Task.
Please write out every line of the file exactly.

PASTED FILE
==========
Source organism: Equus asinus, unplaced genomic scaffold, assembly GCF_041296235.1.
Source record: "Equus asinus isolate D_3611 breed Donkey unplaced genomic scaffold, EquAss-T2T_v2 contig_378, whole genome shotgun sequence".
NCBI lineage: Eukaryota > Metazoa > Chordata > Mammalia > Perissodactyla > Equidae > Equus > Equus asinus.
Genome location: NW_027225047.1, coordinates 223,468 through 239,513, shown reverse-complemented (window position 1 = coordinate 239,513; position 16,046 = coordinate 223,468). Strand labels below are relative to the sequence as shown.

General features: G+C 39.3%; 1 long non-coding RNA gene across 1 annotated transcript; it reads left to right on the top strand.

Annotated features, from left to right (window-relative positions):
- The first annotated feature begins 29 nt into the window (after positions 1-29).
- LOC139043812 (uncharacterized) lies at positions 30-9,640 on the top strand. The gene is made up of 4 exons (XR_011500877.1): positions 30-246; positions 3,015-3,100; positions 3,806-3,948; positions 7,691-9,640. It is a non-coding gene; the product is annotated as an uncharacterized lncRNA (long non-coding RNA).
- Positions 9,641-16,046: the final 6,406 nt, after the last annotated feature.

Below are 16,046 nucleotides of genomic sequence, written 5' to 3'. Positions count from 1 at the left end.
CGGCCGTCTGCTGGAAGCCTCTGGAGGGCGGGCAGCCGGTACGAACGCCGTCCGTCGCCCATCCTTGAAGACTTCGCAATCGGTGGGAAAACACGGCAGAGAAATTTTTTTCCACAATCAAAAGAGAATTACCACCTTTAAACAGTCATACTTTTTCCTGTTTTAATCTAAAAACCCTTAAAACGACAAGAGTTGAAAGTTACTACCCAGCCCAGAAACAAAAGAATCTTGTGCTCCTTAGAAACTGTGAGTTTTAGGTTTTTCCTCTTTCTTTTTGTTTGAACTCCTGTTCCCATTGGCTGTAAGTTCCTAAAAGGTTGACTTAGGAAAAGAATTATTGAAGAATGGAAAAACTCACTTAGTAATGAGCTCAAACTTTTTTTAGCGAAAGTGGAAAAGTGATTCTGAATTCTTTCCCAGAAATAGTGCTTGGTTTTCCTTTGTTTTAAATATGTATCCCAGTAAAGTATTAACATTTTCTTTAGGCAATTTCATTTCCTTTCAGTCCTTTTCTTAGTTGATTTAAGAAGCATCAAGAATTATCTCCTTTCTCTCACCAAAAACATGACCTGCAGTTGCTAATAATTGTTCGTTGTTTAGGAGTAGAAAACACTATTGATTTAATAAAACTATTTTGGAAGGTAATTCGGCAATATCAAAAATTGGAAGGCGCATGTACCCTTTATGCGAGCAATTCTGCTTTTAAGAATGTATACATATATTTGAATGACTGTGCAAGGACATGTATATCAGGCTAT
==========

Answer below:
Source organism: Equus asinus, unplaced genomic scaffold, assembly GCF_041296235.1.
Source record: "Equus asinus isolate D_3611 breed Donkey unplaced genomic scaffold, EquAss-T2T_v2 contig_378, whole genome shotgun sequence".
NCBI lineage: Eukaryota > Metazoa > Chordata > Mammalia > Perissodactyla > Equidae > Equus > Equus asinus.
Genome location: NW_027225047.1, coordinates 223,468 through 239,513, shown reverse-complemented (window position 1 = coordinate 239,513; position 16,046 = coordinate 223,468). Strand labels below are relative to the sequence as shown.

General features: G+C 39.3%; 1 long non-coding RNA gene across 1 annotated transcript; it reads left to right on the top strand.

Annotated features, from left to right (window-relative positions):
- The first annotated feature begins 29 nt into the window (after positions 1-29).
- LOC139043812 (uncharacterized) lies at positions 30-9,640 on the top strand. The gene is made up of 4 exons (XR_011500877.1): positions 30-246; positions 3,015-3,100; positions 3,806-3,948; positions 7,691-9,640. It is a non-coding gene; the product is annotated as an uncharacterized lncRNA (long non-coding RNA).
- Positions 9,641-16,046: the final 6,406 nt, after the last annotated feature.

Below are 16,046 nucleotides of genomic sequence, written 5' to 3'. Positions count from 1 at the left end.
CGGCCGTCTGCTGGAAGCCTCTGGAGGGCGGGCAGCCGGTACGAACGCCGTCCGTCGCCCATCCTTGAAGACTTCGCAATCGGTGGGAAAACACGGCAGAGAAATTTTTTTCCACAATCAAAAGAGAATTACCACCTTTAAACAGTCATACTTTTTCCTGTTTTAATCTAAAAACCCTTAAAACGACAAGAGTTGAAAGTTACTACCCAGCCCAGAAACAAAAGAATCTTGTGCTCCTTAGAAACTGTGAGTTTTAGGTTTTTCCTCTTTCTTTTTGTTTGAACTCCTGTTCCCATTGGCTGTAAGTTCCTAAAAGGTTGACTTAGGAAAAGAATTATTGAAGAATGGAAAAACTCACTTAGTAATGAGCTCAAACTTTTTTTAGCGAAAGTGGAAAAGTGATTCTGAATTCTTTCCCAGAAATAGTGCTTGGTTTTCCTTTGTTTTAAATATGTATCCCAGTAAAGTATTAACATTTTCTTTAGGCAATTTCATTTCCTTTCAGTCCTTTTCTTAGTTGATTTAAGAAGCATCAAGAATTATCTCCTTTCTCTCACCAAAAACATGACCTGCAGTTGCTAATAATTGTTCGTTGTTTAGGAGTAGAAAACACTATTGATTTAATAAAACTATTTTGGAAGGTAATTCGGCAATATCAAAAATTGGAAGGCGCATGTACCCTTTATGCGAGCAATTCTGCTTTTAAGAATGTATACATATATTTGAATGACTGTGCAAGGACATGTATATCAGGCTAT